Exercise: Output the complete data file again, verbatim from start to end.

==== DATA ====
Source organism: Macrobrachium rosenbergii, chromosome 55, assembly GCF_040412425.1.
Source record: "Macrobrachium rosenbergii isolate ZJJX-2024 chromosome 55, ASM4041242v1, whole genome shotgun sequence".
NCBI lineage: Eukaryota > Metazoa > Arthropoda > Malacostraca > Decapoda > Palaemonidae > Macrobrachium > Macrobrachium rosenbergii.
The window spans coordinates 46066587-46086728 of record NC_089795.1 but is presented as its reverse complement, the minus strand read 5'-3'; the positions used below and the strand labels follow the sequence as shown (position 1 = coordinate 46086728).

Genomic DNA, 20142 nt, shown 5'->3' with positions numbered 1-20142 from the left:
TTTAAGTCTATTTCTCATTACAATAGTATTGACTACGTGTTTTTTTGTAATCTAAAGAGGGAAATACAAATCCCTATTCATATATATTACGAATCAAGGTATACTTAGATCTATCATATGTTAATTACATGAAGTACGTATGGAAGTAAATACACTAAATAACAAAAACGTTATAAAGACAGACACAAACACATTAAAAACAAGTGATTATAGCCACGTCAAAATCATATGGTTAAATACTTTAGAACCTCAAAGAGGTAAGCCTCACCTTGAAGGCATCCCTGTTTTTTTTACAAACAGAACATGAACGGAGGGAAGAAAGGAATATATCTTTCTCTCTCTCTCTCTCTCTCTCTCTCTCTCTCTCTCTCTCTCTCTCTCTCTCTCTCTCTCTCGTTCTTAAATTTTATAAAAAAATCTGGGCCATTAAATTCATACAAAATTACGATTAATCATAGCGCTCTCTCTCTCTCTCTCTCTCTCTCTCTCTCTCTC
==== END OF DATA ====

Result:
Source organism: Macrobrachium rosenbergii, chromosome 55, assembly GCF_040412425.1.
Source record: "Macrobrachium rosenbergii isolate ZJJX-2024 chromosome 55, ASM4041242v1, whole genome shotgun sequence".
NCBI lineage: Eukaryota > Metazoa > Arthropoda > Malacostraca > Decapoda > Palaemonidae > Macrobrachium > Macrobrachium rosenbergii.
The window spans coordinates 46066587-46086728 of record NC_089795.1 but is presented as its reverse complement, the minus strand read 5'-3'; the positions used below and the strand labels follow the sequence as shown (position 1 = coordinate 46086728).

Genomic DNA, 20142 nt, shown 5'->3' with positions numbered 1-20142 from the left:
TTTAAGTCTATTTCTCATTACAATAGTATTGACTACGTGTTTTTTTGTAATCTAAAGAGGGAAATACAAATCCCTATTCATATATATTACGAATCAAGGTATACTTAGATCTATCATATGTTAATTACATGAAGTACGTATGGAAGTAAATACACTAAATAACAAAAACGTTATAAAGACAGACACAAACACATTAAAAACAAGTGATTATAGCCACGTCAAAATCATATGGTTAAATACTTTAGAACCTCAAAGAGGTAAGCCTCACCTTGAAGGCATCCCTGTTTTTTTTACAAACAGAACATGAACGGAGGGAAGAAAGGAATATATCTTTCTCTCTCTCTCTCTCTCTCTCTCTCTCTCTCTCTCTCTCTCTCTCTCTCTCTCTCTCTCTCGTTCTTAAATTTTATAAAAAAATCTGGGCCATTAAATTCATACAAAATTACGATTAATCATAGCGCTCTCTCTCTCTCTCTCTCTCTCTCTCTCTCTCTC